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Aligning the Taxability of Membership Fees, Association Dues and the Like

Aligning the Taxability of Membership Fees, Association

by: Mary Armi G. Milanes

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On 13 August 2019, the Supreme Court (SC) in the case of Association of Non-Profit Clubs, Inc. v. CIR (G.R. No. 228539) declared that membership fees, assessment dues, and fees of similar nature collected by recreational clubs, which are organized and operated exclusively for pleasure, recreation and other nonprofit purposes, are not necessarily subject to income tax as well value-added tax (VAT).

aligning the taxability of membership fees, association dues and the like

A brief history: Prior to the enactment of the National Internal Revenue Code (NIRC) of 1997, Section 26 (H) of Presidential Decree No. 1158, otherwise known as the NIRC of 1977, provided that recreational clubs, or those which are organized and operated exclusively for pleasure, recreation, and other non-profit purposes, were exempt from income tax. The issue on the taxability of recreational clubs thus set in after the club’s income tax exemption was deleted under the NIRC of 1997.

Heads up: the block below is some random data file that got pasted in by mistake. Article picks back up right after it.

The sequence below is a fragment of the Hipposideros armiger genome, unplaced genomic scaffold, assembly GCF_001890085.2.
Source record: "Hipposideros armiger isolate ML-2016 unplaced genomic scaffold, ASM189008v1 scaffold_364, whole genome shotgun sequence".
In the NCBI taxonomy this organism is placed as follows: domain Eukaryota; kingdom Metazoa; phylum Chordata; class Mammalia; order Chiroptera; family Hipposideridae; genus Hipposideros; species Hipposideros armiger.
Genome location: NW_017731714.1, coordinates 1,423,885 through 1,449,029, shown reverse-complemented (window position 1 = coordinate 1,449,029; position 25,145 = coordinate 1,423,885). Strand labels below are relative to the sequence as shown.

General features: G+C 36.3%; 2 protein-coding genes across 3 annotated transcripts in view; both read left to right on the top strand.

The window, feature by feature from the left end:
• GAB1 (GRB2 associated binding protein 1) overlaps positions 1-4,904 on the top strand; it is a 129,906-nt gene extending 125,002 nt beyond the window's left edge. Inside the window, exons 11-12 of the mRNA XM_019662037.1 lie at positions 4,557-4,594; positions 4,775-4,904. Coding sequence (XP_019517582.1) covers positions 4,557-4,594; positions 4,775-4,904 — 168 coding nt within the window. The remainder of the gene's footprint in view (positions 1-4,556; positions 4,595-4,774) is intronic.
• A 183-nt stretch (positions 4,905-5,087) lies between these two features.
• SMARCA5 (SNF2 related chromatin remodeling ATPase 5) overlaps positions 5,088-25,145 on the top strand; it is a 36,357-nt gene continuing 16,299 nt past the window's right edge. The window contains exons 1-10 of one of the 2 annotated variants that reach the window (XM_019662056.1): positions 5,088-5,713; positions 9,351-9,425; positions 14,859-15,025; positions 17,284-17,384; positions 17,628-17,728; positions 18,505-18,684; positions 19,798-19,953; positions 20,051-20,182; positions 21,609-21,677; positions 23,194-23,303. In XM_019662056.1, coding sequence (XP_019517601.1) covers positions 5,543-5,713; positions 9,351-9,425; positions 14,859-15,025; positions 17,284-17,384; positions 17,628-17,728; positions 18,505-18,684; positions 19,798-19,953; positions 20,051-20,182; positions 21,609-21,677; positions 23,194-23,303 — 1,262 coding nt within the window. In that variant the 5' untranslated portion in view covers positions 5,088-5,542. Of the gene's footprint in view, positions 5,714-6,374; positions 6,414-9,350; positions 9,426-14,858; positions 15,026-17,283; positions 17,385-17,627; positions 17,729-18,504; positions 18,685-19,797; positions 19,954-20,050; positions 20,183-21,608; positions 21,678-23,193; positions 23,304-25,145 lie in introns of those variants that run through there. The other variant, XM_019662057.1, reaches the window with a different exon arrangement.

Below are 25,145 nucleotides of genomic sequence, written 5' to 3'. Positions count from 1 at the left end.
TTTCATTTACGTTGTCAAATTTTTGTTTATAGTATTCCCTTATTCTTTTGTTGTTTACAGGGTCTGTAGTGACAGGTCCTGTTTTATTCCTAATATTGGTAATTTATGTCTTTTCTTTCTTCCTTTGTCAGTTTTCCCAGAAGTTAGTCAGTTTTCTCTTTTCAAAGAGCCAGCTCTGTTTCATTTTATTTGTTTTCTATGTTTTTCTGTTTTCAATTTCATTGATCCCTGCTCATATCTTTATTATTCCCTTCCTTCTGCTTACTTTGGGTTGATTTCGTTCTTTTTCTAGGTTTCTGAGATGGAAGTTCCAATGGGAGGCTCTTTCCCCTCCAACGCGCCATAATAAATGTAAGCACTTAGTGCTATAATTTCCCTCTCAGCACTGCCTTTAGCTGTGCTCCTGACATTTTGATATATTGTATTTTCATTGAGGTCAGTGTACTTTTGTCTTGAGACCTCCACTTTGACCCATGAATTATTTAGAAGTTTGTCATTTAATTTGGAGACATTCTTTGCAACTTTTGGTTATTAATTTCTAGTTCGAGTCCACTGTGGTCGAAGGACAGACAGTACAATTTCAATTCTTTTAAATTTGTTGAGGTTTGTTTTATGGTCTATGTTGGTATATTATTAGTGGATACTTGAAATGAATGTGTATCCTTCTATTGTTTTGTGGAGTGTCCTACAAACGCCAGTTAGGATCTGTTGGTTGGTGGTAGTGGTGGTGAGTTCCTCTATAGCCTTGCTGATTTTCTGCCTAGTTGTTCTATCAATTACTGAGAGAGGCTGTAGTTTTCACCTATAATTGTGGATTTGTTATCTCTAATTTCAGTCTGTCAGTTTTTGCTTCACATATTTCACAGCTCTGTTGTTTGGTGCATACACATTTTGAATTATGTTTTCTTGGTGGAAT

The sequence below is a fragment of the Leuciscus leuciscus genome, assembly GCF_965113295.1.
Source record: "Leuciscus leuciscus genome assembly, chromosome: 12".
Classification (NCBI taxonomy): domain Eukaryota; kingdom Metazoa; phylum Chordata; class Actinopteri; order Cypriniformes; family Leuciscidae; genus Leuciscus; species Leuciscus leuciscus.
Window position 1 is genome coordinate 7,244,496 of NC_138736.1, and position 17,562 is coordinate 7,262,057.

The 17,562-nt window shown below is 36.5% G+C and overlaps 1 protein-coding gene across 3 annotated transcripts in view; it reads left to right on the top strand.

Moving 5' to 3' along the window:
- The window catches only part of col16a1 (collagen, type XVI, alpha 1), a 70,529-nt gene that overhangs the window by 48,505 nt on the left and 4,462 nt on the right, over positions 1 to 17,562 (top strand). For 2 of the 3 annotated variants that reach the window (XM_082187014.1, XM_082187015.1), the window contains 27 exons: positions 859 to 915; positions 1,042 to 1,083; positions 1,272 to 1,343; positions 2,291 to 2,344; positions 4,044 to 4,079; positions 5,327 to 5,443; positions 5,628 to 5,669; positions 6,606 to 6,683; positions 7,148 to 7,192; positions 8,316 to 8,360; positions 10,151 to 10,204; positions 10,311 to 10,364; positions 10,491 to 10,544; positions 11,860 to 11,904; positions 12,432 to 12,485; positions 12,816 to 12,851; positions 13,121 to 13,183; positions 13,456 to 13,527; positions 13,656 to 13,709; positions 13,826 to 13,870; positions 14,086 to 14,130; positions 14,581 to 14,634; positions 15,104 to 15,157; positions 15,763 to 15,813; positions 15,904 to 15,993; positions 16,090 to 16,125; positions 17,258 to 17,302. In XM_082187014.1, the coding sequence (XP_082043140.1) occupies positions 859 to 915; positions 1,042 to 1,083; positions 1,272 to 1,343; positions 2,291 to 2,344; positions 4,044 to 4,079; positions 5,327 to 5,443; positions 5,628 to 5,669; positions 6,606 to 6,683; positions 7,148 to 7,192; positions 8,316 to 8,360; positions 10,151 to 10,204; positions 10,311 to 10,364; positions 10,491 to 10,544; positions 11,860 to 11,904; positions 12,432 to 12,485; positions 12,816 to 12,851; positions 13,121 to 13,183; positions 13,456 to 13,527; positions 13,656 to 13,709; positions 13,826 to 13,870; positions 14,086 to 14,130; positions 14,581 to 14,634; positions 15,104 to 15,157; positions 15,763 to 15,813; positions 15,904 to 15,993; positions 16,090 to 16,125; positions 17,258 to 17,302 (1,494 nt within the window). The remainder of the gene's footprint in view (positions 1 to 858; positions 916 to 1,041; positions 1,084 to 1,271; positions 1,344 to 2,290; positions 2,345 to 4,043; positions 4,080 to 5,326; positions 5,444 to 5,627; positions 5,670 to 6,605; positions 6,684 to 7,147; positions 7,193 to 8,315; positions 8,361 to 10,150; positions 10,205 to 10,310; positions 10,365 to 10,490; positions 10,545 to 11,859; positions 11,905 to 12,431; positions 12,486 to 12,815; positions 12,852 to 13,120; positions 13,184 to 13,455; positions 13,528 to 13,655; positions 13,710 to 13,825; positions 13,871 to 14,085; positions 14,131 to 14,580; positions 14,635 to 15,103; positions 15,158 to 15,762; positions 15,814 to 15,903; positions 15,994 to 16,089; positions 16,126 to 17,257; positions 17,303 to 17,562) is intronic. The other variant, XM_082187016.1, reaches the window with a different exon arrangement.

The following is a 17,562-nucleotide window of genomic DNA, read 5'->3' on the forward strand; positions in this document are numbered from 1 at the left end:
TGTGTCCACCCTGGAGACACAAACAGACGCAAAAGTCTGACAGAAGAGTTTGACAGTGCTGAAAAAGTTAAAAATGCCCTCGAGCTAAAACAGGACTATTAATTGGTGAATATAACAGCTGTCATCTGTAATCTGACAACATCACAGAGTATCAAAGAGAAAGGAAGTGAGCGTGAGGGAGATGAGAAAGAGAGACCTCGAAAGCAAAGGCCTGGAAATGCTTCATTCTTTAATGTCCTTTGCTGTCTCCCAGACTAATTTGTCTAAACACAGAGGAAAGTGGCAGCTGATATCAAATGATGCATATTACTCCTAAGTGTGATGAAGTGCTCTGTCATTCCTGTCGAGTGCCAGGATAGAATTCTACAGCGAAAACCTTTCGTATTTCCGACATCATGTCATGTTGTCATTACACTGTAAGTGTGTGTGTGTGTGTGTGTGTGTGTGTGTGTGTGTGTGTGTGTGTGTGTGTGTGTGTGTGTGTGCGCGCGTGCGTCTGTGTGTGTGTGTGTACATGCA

In order to provide guidance and clarification on the issues surrounding such deletion, the BIR in Revenue Memorandum Circular No. (RMC) 35-2012 said that recreational clubs were no longer granted income tax exemption pursuant to the doctrine of casus omissus pro omisso habendus est (which means a person, object or thing omitted from an enumeration must be held to have been omitted intentionally). Considering that recreational clubs were omitted from the list of tax-exempt corporations, the BIR concluded that the income of recreational clubs from whatever source, including but not limited to membership fees, assessment dues, rental income, and service should be subjected to income tax. The RMC further clarified that “gross receipts of recreational clubs including but not limited to membership fees, assessment dues, rental income and service fees are subject to value-added tax (VAT).